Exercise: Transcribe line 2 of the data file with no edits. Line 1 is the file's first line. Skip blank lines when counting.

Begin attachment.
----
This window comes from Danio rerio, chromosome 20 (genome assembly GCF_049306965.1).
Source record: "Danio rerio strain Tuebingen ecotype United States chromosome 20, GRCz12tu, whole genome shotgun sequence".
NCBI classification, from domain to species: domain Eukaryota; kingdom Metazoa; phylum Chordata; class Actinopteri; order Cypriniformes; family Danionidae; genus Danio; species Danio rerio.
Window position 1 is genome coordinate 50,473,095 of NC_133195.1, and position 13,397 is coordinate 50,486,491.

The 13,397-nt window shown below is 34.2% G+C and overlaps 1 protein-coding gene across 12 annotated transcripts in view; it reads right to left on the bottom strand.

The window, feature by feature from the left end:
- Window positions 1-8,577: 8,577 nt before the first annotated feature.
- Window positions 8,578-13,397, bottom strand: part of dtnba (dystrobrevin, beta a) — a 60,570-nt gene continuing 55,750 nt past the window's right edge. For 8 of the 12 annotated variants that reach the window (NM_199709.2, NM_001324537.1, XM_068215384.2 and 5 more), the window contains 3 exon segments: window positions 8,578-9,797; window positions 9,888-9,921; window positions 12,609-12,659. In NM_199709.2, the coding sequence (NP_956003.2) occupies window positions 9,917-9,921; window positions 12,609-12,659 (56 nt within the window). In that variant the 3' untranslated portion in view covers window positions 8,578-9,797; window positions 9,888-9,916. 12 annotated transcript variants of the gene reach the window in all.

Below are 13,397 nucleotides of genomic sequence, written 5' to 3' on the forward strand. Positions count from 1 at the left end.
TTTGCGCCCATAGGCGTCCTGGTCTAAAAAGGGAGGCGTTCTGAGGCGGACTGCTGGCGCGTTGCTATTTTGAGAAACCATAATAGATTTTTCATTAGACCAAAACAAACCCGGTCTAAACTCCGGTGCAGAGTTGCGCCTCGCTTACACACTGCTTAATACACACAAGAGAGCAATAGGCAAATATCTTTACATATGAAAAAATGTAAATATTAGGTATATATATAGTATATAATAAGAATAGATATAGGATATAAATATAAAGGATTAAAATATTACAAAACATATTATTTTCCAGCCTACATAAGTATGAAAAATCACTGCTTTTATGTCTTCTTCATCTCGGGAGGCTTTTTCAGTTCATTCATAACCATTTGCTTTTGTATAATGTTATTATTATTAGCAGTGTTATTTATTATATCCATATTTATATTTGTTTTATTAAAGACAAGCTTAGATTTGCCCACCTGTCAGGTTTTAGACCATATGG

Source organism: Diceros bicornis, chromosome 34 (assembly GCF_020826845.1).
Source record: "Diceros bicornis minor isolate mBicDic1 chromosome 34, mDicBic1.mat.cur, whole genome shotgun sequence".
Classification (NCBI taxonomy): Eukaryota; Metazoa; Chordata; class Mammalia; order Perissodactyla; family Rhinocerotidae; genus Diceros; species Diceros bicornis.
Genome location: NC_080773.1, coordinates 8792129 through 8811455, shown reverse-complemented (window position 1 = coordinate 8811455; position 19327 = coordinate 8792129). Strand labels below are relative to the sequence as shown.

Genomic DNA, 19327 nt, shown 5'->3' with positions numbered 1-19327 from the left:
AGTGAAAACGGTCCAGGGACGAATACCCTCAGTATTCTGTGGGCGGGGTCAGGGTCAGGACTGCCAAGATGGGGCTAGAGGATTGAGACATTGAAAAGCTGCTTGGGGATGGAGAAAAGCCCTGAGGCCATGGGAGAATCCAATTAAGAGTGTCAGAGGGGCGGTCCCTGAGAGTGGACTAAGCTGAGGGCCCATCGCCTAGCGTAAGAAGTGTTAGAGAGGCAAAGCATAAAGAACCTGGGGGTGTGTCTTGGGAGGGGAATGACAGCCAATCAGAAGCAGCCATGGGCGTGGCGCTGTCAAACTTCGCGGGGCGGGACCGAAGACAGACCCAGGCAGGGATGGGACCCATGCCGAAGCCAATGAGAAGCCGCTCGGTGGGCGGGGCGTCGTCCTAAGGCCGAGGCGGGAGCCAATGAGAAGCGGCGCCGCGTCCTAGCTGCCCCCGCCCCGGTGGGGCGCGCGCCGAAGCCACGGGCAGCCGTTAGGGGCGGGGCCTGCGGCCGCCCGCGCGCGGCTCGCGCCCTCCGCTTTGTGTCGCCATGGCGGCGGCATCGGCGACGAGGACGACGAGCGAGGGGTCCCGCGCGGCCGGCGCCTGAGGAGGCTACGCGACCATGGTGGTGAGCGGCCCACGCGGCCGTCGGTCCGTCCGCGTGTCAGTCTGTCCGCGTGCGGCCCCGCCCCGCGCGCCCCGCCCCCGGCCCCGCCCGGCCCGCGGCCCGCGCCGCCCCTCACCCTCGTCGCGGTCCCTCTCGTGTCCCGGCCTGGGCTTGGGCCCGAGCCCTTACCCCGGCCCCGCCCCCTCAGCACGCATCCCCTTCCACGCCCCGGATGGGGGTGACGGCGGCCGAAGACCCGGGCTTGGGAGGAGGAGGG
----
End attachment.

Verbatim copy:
Source record: "Danio rerio strain Tuebingen ecotype United States chromosome 20, GRCz12tu, whole genome shotgun sequence".